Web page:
Crosby fan sings praise

Rainier Ehrhardt/Staff
Bing Crosby fan Pete Cakanic holds a poster for a Crosby short film in his North Augusta home. Mr. Cakanik said he and his sister listened to Crosby's radio show when they were children.

Unlike Elvis Presley or John Lennon, whose popularity swelled in the years after their deaths, entertainer Bing Crosby's status seems to have diminished three decades after he died.


However, Pete Cakanic will mourn the passing of the iconic crooner today, the 30th anniversary of his death.

Many recognize Crosby as the voice behind White Christmas, one of the most popular recordings in entertainment history. For Mr. Cakanic, remembering Crosby for one song is like only remembering Frank Sinatra for Fly Me to the Moon.

"I remember a few years back, Billboard (magazine) did a top singers of the century list and Bing wasn't on there," Mr. Cakanic said. "I can't believe that. How can you ignore someone who meant so much to music?"

Crosby's legacy extends beyond the songs he recorded, Mr. Cakanic said.

"He was the first person to truly master the microphone," he said. "He understood how to make it work and how to use it to enhance his voice. Every singer today owes that to him."

Even a former president is indebted to Crosby, Mr. Cakanic said.

"(Franklin D. Roosevelt) liked the way Bing used his voice, and he learned to use his voice the same way for his fireside chats," he said.

A master of many music genres, Crosby helped to mainstream country music and jazz, Mr. Cakanic said.

"He was great at scat," Mr. Cakanic said. "He was probably the first white singer to use it in his songs."

Mr. Cakanic said many forget that Crosby was an Oscar-winning actor for Going My Way and was nominated three other times for an acting Academy Award and four times for Best Song in film.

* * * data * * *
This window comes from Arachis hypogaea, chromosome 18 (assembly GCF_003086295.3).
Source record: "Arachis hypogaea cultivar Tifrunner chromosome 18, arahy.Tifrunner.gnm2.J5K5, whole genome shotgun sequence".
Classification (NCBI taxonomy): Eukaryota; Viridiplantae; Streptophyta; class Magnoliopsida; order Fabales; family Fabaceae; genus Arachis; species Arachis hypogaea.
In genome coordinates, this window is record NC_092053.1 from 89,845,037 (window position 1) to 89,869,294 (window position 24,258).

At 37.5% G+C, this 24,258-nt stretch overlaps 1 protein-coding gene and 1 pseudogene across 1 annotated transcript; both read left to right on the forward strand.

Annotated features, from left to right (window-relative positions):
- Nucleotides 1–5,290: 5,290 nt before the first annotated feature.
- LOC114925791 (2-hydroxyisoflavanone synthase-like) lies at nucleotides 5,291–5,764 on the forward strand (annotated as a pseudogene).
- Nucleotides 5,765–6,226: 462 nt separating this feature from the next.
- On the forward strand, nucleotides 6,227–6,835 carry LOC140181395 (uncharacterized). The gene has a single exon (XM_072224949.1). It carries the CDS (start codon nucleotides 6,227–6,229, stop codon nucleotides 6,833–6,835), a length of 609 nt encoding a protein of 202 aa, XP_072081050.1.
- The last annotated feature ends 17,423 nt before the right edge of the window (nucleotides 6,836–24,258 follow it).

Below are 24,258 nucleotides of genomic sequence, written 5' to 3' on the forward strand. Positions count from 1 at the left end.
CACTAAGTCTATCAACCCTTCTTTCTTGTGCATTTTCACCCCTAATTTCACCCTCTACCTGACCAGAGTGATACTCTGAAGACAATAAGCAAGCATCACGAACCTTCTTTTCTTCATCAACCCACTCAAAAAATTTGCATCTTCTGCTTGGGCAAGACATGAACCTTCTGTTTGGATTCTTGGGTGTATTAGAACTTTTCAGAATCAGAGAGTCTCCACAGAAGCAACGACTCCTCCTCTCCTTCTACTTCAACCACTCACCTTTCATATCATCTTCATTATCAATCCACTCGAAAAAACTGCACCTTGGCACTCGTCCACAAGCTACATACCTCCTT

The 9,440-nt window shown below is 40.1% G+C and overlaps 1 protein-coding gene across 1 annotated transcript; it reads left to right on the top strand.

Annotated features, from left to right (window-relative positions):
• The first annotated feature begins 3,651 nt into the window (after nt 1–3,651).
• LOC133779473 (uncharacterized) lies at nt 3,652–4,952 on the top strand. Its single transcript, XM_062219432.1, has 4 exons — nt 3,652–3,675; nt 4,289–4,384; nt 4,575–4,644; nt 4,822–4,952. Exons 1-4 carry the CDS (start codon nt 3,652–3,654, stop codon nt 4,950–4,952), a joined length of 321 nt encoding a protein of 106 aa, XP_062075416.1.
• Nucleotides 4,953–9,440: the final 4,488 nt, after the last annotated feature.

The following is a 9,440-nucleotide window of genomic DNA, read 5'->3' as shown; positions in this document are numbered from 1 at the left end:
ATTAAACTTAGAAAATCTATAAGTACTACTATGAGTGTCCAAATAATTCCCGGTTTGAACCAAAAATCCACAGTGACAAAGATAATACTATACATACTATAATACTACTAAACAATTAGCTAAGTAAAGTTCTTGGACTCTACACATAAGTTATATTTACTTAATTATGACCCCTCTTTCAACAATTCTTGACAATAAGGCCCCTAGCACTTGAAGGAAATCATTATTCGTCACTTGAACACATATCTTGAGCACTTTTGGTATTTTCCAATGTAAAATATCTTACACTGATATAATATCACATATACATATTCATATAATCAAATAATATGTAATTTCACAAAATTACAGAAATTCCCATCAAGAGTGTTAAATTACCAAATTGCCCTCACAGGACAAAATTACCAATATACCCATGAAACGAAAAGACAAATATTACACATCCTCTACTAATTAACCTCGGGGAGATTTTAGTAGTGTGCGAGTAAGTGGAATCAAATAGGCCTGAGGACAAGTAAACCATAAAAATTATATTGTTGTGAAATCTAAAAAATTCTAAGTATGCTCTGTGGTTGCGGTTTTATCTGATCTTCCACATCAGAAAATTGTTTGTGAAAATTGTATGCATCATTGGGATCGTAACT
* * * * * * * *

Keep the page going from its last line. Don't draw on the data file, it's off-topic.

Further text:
"He could do it all," Mr. Cakanic said. "Bing was a master of radio, recording and film.

"At that time, you didn't have superstars or divas, but what he was, in the 1930s and 1940s, could definitely be called a superstar."

In a small study of his North Augusta home, Mr. Cakanic maintains his Crosby memorabilia, which includes about 50 books, more than 250 CDs by Crosby, old movie posters and an assortment of vinyl recordings.

"Some of this stuff might be worth something, but I don't think I would ever sell it," he said. "I keep this because I like his music, not to make money."

Mr. Cakanic, 78, was first turned on to Crosby as a boy in the 1940s.

"My sister and I would always fight over what we were going to listen to on the radio," Mr. Cakanic recalled. "I wanted to hear The Lone Ranger, but she always wanted to hear Bing's radio show. "We started taking turns each week, and I grew to like him. What he could do with a song was amazing."

As far as Crosby's legacy is concerned, Mr. Cakanic blames the media for tarnishing his reputation.

Going My Own Way, a biography of Crosby by his son, Gary, and Ross Firestone, painted the singer as an abusive father, which was played up in tabloids, Mr. Cakanic said. Those accusations were denied by other family members of Crosby and later recanted by Gary Crosby, Mr. Cakanic said.

"I don't believe he ever abused his children," Mr. Cakanic said. "I believe he was strict. He didn't want his kids growing up to be Hollywood brats. When you see people like Lindsay Lohan and Britney Spears today, it seems to me a lot of those Hollywood parents could have learned a thing or two from Bing."

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